Step by step: Incorporating the Safety Stand Down theme into training
Incorporating the annual theme into training takes planning, repetition and creativity
By Curt Floyd
The Safety Stand Down theme, “Lithium-Ion Batteries: Are You Ready?” and its supporting messages are timely and critically important to firefighter health and safety, but they’re only as good as the number of first responders they reach and influence. In order for the campaign to have true and lasting impact, it’s incumbent on each and every fire department and responder organization to ensure that Safety Stand Down messaging and information are taught and applied, not only during the campaign week but throughout the year.
NFPA 1500: Standard on Fire Department Occupational Safety, Health, and Wellness Program, which details the minimum requirements for fire service safety, health and wellness programs, states the following in section 4.4.1: “It shall be the responsibility of the fire department to research, develop, implement, and enforce an occupational safety, health, and wellness program that recognizes and reduces the inherent risks involved in the operations of a fire department.”
Lithium-ion batteries no doubt fall within that scope of “inherent risks.” And where they have become ubiquitous in powering so many of the devices and equipment in our daily lives, incorporating the Safety Stand Down theme truly is a necessity for increasing first responders’ safety from the potential hazards they present. Fortunately, there are several ways to do this.
How to incorporate the theme
Following are five simple ways to incorporate the Safety Stand Down theme into training.
Step 1: Review resources – Start by carefully reviewing the wealth of materials and resources shared on the Safety Stand Down website so that you’re well aware of all the information available and are able to easily access it when and where needed.
Step 2: Make a distribution plan – Make a plan for how to share and review that information with staff, identifying trainings and other activities you plan to hold during the week of Safety Stand Down.
Step 3: Create a training plan – Create a plan for the months ahead to ensure that trainings continue on a regular basis throughout the year. Keep in mind that it will take some time for your staff to truly grasp and absorb the broad range of information they’ll need to know and learn. Start with the basics and slowly build on it over time, making sure training includes lots of repetition.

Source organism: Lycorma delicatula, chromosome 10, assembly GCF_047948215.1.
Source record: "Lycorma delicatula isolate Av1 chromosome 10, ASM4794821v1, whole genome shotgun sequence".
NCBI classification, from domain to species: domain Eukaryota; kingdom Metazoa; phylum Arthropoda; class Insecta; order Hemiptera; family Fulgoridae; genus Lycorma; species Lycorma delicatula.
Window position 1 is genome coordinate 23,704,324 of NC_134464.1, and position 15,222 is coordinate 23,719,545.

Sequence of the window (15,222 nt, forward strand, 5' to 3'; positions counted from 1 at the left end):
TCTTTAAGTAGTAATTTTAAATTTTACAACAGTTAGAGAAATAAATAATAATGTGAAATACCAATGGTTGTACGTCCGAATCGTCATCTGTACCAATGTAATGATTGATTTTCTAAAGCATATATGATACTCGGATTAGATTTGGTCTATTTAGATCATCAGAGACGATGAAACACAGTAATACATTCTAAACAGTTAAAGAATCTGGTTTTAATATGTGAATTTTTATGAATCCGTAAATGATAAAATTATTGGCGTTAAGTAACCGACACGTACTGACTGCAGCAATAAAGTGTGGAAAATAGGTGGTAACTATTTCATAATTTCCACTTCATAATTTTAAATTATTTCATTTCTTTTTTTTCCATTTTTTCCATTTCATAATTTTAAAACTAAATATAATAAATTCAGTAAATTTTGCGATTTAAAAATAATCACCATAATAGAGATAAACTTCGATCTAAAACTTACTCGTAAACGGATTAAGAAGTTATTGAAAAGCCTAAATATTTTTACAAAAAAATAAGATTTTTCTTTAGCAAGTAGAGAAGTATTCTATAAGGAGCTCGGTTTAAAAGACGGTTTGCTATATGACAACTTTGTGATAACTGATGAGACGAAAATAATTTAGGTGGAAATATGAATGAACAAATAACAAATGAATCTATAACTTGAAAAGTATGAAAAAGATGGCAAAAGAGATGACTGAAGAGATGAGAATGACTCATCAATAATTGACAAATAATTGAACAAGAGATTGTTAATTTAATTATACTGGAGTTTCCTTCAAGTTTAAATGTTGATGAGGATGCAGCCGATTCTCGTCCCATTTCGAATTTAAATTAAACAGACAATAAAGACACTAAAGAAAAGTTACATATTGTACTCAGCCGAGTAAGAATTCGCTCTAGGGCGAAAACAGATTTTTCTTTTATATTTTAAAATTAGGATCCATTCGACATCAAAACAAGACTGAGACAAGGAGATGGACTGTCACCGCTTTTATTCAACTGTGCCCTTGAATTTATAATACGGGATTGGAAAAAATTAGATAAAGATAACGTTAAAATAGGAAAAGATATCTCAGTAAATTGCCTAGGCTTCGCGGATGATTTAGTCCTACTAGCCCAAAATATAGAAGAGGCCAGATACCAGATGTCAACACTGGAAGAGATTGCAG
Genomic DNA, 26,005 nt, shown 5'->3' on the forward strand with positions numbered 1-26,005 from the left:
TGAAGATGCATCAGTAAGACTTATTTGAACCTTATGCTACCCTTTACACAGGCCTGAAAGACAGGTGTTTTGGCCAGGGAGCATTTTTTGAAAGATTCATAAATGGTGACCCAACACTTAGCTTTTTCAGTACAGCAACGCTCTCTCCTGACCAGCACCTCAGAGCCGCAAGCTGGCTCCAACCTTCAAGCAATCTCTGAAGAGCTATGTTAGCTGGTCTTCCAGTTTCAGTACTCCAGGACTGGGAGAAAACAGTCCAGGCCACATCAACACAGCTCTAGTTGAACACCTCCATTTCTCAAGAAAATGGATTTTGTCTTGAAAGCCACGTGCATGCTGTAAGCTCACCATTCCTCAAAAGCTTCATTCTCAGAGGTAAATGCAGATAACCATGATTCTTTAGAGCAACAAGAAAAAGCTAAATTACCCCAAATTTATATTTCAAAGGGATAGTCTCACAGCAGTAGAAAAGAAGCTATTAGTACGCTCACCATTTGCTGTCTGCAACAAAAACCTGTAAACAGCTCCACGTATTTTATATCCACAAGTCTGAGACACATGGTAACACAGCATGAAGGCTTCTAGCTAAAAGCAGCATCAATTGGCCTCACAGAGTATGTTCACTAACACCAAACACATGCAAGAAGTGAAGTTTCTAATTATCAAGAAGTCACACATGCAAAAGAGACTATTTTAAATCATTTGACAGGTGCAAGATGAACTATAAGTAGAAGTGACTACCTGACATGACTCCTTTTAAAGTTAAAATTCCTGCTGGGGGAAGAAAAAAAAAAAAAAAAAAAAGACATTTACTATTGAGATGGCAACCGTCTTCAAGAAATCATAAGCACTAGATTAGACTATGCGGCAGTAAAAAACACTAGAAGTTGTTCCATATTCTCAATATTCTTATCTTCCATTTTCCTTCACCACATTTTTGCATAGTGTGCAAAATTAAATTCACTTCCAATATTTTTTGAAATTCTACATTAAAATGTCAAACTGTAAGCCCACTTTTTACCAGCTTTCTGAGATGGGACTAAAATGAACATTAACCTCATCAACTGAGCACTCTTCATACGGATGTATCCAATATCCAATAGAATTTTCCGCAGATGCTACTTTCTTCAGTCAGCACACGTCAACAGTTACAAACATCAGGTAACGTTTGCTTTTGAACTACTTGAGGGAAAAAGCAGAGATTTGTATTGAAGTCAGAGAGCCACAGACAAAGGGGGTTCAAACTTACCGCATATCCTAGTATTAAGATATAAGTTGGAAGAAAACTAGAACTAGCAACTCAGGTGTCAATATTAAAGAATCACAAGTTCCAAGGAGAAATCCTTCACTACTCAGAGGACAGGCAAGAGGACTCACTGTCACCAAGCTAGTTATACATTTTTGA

Step 4: Look for ongoing opportunities – In addition to these trainings, which will likely cover several messages and themes at once, take advantage of regular opportunities to highlight one lithium-ion battery message at a time, like at the beginning of a shift, during a roll call meeting, or at a weekly training night. You can also assign specific members to read up on one portion of the message and then report out to the other members of the company. This helps engage the members while creating buy-in at the individual level, along with spreading out the workload.
Step 5: Test your teams – Throughout these efforts, make sure to take full advantage of the Safety Stand Down resources in ways that best suit your needs. For example, the Safety Stand Down quiz is designed to test firefighters’ baseline knowledge of lithium-ion battery safety and mitigation. Have your team take the quiz at the start of the campaign and then again at the end of the week – or another point – to see how much they’ve learned and retained.
Tip: Remember, too, that you alone don’t need to be an expert on lithium-ion batteries or have all the answers. Reach out to local businesses, organizations, or peers that might be able to support your efforts in better educating your team.
A commitment to safety
Above and beyond all these efforts, perhaps the most important message to the members of your team is that the leadership within your department makes safety a top priority, and that as new challenges emerge, you’re proactively committed to ensuring that everyone is equipped to handle them safely and knowledgeably.
About the author
Curt Floyd is the responder technical lead at NFPA, where he serves as a technical advisor on responder initiatives. Before his work at NFPA, Floyd spent 34 years in the fire service, teaching technical rescue and serving as a rescue specialist and instructor for the FEMA USAR system. He holds a bachelor’s degree in Fire Protection Engineering, graduated from the National Fire Academy’s EFO Program, and has presented on responder topics around the globe.